Back to Basics of Israeli Food
When Guy Rilov lights his Hanukkah menorah, he will literally be carrying a torch for tradition.
The trees from which he harvests olives for their oil are more than a millennium old and, he believes, powered the menorahs of generations past. “There isn’t another crop in Israel where the same trees are being harvested today as 1,000 years ago,” he said recently, standing among his trees.
Rilov runs the Makura Farm, just south of Haifa, where he cold presses 13,000 gallons of oil from his crop each year — and he welcomes visitors. He used to be an intensive farmer before “repenting” 25 years ago and going organic. Today he is as close to self-sufficient as a viable business can be: An underground spring provides much of the water for the olive trees, and in an experimental area of the farm, he is utilizing a wetlands system that uses plants and reeds to purify dirty water and even sewage. Helpful flies, not pesticides, keep away destructive insects.
And any electricity that is needed is generated by his solar panels.
“I feel a connection with history all the time,” Rilov said. “Within a five-minute walk of my farm there are ancient olive presses where people were doing the same as I am today. That’s remarkable.”
Here in the Carmel region, foodies are developing a unique culture that emphasizes this tradition, along with a strong connection to the land. Tourists who want to taste Israel are flocking here in growing numbers to see where some of the finest items on their plates and in their glasses are coming from, and to learn about new trends in Israeli food.
Rilov’s Makura Farm is one of dozens of stops you can make in this region if you want to throw together a foodie trail during a day trip or extended vacation. “People are tired of the same old trips around Israel; they like to do something different, and there are always exciting finds to be enjoyed going after food and wine here,” said wine writer Adam Montefiore, senior manager at the Carmel Winery.
For wine lovers, the Carmel region offers the history of Israeli wine and a glimpse of its bright future. Montefiore’s winery is thriving, as are the Binyamina and Tishbi wineries. The three were established in the 1880s, 1950s and 1980s, respectively. Montefiore likes to say that the region offers the chance to see the whole history of Israeli wine in a day. The wineries map the re-establishment of the wine industry after two millennia; the boom after Israeli statehood, in 1948, and the start of the so-called Israeli wine revolution of the 1980s, when wines radically increased in quality.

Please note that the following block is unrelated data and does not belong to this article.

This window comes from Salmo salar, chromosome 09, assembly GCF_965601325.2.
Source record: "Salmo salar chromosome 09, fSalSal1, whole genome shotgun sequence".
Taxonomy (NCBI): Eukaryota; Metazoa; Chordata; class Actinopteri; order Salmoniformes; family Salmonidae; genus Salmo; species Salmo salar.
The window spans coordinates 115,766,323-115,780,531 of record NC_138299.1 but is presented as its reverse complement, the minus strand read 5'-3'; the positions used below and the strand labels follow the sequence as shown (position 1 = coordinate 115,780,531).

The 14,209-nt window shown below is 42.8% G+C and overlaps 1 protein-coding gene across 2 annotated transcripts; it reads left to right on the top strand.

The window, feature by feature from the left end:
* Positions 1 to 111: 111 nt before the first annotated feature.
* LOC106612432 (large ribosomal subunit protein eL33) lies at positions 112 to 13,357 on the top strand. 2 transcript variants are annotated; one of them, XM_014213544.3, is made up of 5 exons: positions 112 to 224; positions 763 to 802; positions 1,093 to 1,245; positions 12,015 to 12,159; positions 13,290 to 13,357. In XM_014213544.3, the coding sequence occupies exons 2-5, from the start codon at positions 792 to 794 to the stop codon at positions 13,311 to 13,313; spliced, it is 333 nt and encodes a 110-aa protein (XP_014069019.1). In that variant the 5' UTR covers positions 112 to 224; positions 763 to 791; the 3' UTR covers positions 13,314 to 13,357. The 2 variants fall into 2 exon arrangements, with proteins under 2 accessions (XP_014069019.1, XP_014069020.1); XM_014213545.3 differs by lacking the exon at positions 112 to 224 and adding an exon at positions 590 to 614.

As well as visiting and tasting at these wineries, tourists can explore the very latest trend in Israeli wine: boutique wineries, which have sprung up across the country over the past decade. Boasting almost a dozen, the Carmel region is leading the way.
“The difference [from larger wineries] is that we don’t have to receive huge amounts, so we can be more selective in our grapes,” said Alon Domboya, winemaker at the Mankura-based Amphorae boutique winery, which is located in a beautiful valley in a Provence-inspired stone building. There, grapes are picked by hand, not by machine. They are packed into 40-pound boxes that are transported in temperature-controlled vehicles; this is done instead of placing them in the back of a large truck, a practice that can cause the grapes at the bottom to get squashed and their juice to begin premature fermentation.
The boutique winery business model has an added advantage in Israel. Large wineries here need to cater to mainstream demand, which means being kosher, as the region’s three big wineries are. According to the Israeli rabbinate’s strict interpretation of Jewish law, only Orthodox Jews may touch wine or its barrels before bottling, so the average winemaker is constrained, constantly needing to use an Orthodox worker to act as his or her arms. Like other boutique wineries, Amphorae can afford to be nonkosher.
But it’s not only wine — food here is boutique, too. The Israeli food market is heavily oriented toward centralized food processing and distribution, a result of the small number of large conglomerates that control supply. There is nothing here akin to the U.S. Department of Agriculture’s “Know Your Farmer, Know Your Food” campaign, but in the Carmel region, the idea is catching on.
On a picturesque hill a few miles from Mankura, Yoel Blumenberg prepares weekly orders for hundreds of locals who shun the supermarket and buy their produce from him. As on a handful of other local community-supported farms nearby, they take whatever vegetables are in season, along with milk and homemade cheese from his herd of goats. “People just want to know more about what they are putting in their mouths,” he said.
What I found surprising when speaking to customers of community-supported farms was how their reasons for buying there are uniquely Israeli. Some say that the summer’s cost-of-living protests that began with a campaign against the price of cottage cheese and continued with campaigns against large Israeli conglomerates made them rethink how they source their food.
Others see an ideological significance. “I moved to Israel from America to feel a connection to the Land of Israel, but the country has moved so far from the era of the pioneers that it’s easy to live here and have a completely urban life,” 36-year-old Haifa resident Gila Kerny said. “Keeping a connection with a farm is my way of keeping a connection to the land, of linking to that slightly romantic Zionist past.”
Nathan Jeffay is the Forward’s Israel correspondent.